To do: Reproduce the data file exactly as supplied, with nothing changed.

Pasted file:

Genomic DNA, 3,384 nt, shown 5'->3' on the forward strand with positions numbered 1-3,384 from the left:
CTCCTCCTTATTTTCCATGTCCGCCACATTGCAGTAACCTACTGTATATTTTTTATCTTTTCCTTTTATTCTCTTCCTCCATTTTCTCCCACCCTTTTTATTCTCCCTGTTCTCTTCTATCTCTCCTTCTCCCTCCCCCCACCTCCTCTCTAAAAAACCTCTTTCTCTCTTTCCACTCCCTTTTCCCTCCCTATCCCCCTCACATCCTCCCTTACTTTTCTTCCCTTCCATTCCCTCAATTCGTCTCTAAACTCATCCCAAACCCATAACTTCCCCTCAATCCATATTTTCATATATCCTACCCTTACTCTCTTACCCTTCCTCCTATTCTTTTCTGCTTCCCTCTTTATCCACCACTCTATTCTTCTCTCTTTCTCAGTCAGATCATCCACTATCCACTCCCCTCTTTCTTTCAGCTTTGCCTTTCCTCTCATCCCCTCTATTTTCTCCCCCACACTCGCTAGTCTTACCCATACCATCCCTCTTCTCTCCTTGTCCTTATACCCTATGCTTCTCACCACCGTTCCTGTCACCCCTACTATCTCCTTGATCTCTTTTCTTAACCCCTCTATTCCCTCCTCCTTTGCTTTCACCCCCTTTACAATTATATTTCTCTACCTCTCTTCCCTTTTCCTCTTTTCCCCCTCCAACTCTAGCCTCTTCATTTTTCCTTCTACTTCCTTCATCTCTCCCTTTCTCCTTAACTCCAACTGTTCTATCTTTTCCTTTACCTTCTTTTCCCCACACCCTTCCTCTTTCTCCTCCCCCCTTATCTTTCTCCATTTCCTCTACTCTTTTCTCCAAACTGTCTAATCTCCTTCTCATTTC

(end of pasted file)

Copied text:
Genomic DNA, 3,384 nt, shown 5'->3' on the forward strand with positions numbered 1-3,384 from the left:
CTCCTCCTTATTTTCCATGTCCGCCACATTGCAGTAACCTACTGTATATTTTTTATCTTTTCCTTTTATTCTCTTCCTCCATTTTCTCCCACCCTTTTTATTCTCCCTGTTCTCTTCTATCTCTCCTTCTCCCTCCCCCCACCTCCTCTCTAAAAAACCTCTTTCTCTCTTTCCACTCCCTTTTCCCTCCCTATCCCCCTCACATCCTCCCTTACTTTTCTTCCCTTCCATTCCCTCAATTCGTCTCTAAACTCATCCCAAACCCATAACTTCCCCTCAATCCATATTTTCATATATCCTACCCTTACTCTCTTACCCTTCCTCCTATTCTTTTCTGCTTCCCTCTTTATCCACCACTCTATTCTTCTCTCTTTCTCAGTCAGATCATCCACTATCCACTCCCCTCTTTCTTTCAGCTTTGCCTTTCCTCTCATCCCCTCTATTTTCTCCCCCACACTCGCTAGTCTTACCCATACCATCCCTCTTCTCTCCTTGTCCTTATACCCTATGCTTCTCACCACCGTTCCTGTCACCCCTACTATCTCCTTGATCTCTTTTCTTAACCCCTCTATTCCCTCCTCCTTTGCTTTCACCCCCTTTACAATTATATTTCTCTACCTCTCTTCCCTTTTCCTCTTTTCCCCCTCCAACTCTAGCCTCTTCATTTTTCCTTCTACTTCCTTCATCTCTCCCTTTCTCCTTAACTCCAACTGTTCTATCTTTTCCTTTACCTTCTTTTCCCCACACCCTTCCTCTTTCTCCTCCCCCCTTATCTTTCTCCATTTCCTCTACTCTTTTCTCCAAACTGTCTAATCTCCTTCTCATTTC